The system to be used in this review features the following components:
» AMD Athlon II x4 630 processor with a Cooler Master Hyper 212 Plus heatsink
» Gigabyte 880GM-UD2H uATX motherboard
» Western Digital WD2500 Caviar SE SATA drive
» nVidia Quadro FX1800 PCIe video card
» Cooler Master EPS 12V 750 watt power supply
» Windows 7 Ultimate 64-Bit operating system
Our test system ran on an open bench in a room with an ambient temperature of 26 degrees Celsius.
The screenshots below confirm what CPU-Z had to say about this memory kit. Of interest is that this is technically a 1333MHz kit that Kingston has rated for 1600MHz operation.
The testing portion of the review will have this Kingston
HyperX memory kit matched up against the popular OCZ Technology Obsidian 4GB PC12800 1600MHz 9-9-9-24
dual channel kit, and a pair of 2GB Elpida PC10600 1333MHz 9-9-9-24 sticks (Elpida is a memory manufacturer whose chips are used by most vendors, in this case they were HP OEMs).
The HyperX kit was tested at both stocks settings (1600MHz and 8-8-8-24) and with a fairly decent attempt at an overclock (1864MHz and 11-11-11-24).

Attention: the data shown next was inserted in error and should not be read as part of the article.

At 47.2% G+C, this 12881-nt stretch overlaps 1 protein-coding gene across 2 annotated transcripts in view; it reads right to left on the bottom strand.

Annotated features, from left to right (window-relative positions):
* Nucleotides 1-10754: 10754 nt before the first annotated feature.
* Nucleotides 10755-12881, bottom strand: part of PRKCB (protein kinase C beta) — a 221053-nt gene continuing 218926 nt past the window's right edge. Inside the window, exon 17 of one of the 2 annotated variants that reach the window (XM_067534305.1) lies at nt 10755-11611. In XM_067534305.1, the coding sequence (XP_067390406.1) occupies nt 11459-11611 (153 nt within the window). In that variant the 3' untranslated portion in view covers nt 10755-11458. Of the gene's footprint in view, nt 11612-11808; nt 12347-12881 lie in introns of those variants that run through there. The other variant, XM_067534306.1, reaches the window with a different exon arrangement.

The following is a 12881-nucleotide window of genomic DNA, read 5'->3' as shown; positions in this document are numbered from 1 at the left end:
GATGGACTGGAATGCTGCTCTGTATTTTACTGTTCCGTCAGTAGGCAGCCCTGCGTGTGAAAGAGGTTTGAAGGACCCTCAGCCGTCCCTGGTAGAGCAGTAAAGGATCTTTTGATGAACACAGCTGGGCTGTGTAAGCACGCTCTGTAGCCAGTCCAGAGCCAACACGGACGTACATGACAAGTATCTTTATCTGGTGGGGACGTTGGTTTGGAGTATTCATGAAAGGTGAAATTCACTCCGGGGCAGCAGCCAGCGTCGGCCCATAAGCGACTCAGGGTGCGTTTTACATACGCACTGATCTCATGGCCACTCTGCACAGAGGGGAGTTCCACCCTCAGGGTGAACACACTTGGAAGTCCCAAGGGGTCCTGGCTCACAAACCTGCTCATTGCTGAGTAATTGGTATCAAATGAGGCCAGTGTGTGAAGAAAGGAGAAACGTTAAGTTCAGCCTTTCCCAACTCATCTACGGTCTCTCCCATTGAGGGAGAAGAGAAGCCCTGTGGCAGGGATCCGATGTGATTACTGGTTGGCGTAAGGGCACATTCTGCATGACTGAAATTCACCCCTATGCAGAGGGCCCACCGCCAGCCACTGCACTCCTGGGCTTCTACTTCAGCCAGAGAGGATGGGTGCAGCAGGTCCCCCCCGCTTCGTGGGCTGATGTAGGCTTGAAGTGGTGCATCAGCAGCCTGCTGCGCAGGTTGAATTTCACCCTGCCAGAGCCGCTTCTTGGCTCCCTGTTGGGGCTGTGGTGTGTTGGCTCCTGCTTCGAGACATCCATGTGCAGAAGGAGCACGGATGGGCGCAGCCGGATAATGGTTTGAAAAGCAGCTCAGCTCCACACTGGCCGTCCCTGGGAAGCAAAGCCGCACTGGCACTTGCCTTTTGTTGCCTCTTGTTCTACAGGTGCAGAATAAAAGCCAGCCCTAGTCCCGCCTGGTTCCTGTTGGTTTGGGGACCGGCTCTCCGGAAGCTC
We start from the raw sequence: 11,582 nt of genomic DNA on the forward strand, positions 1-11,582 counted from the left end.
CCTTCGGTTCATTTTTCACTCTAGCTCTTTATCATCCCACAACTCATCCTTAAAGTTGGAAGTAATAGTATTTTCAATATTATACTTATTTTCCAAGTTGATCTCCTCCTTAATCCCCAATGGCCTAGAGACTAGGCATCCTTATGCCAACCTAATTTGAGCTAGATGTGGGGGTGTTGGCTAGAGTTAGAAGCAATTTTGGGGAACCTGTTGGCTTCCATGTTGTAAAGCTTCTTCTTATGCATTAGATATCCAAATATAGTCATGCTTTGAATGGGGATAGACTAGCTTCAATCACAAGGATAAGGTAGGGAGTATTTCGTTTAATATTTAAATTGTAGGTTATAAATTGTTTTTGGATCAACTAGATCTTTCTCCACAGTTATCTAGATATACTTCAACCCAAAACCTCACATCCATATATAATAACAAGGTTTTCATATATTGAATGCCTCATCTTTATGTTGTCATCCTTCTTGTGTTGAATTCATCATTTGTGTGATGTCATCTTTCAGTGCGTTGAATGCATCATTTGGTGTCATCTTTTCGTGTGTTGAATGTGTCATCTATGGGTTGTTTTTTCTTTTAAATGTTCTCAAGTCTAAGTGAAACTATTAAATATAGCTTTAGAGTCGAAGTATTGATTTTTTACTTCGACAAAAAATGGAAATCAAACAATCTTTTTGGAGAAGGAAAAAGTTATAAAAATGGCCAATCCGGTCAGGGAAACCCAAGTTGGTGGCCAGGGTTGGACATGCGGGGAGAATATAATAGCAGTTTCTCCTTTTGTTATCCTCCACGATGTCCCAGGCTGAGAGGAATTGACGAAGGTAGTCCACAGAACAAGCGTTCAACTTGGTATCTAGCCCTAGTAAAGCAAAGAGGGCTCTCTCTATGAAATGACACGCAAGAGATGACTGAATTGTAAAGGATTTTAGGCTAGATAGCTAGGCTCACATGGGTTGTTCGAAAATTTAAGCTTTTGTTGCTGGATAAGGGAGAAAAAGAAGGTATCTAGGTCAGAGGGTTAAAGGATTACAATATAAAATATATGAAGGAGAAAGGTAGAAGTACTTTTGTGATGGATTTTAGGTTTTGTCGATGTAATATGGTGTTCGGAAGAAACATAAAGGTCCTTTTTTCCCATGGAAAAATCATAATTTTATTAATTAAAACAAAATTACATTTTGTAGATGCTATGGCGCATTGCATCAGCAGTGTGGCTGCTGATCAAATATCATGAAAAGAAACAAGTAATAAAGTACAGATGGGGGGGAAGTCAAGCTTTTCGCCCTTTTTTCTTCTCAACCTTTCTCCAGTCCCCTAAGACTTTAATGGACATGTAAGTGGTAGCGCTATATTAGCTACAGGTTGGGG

The tests to be executed include benchmarks from four applications, as listed below.
» Windows 7 Experience
» Sisoftware Sandra Professional 2009.SP4
» PassMark Performance Test v7.0
» Lavalys Everest Ultimate Edition 5.30.1900
Windows 7 Experience:
Windows 7 comes with a built-in benchmark that gives you a snapshot of key system components and rates them on a scale of 1.0 (worst) to 7.9 (best). For this last benchmark, we look specifically at the memory score. As you can see from the graph below, the HyperX set turns in a respectable 7.3 at stock, but bumps up to 7.4 overclocked. Further overclocking or tighter timings might be able to push this past the 7.5 mark.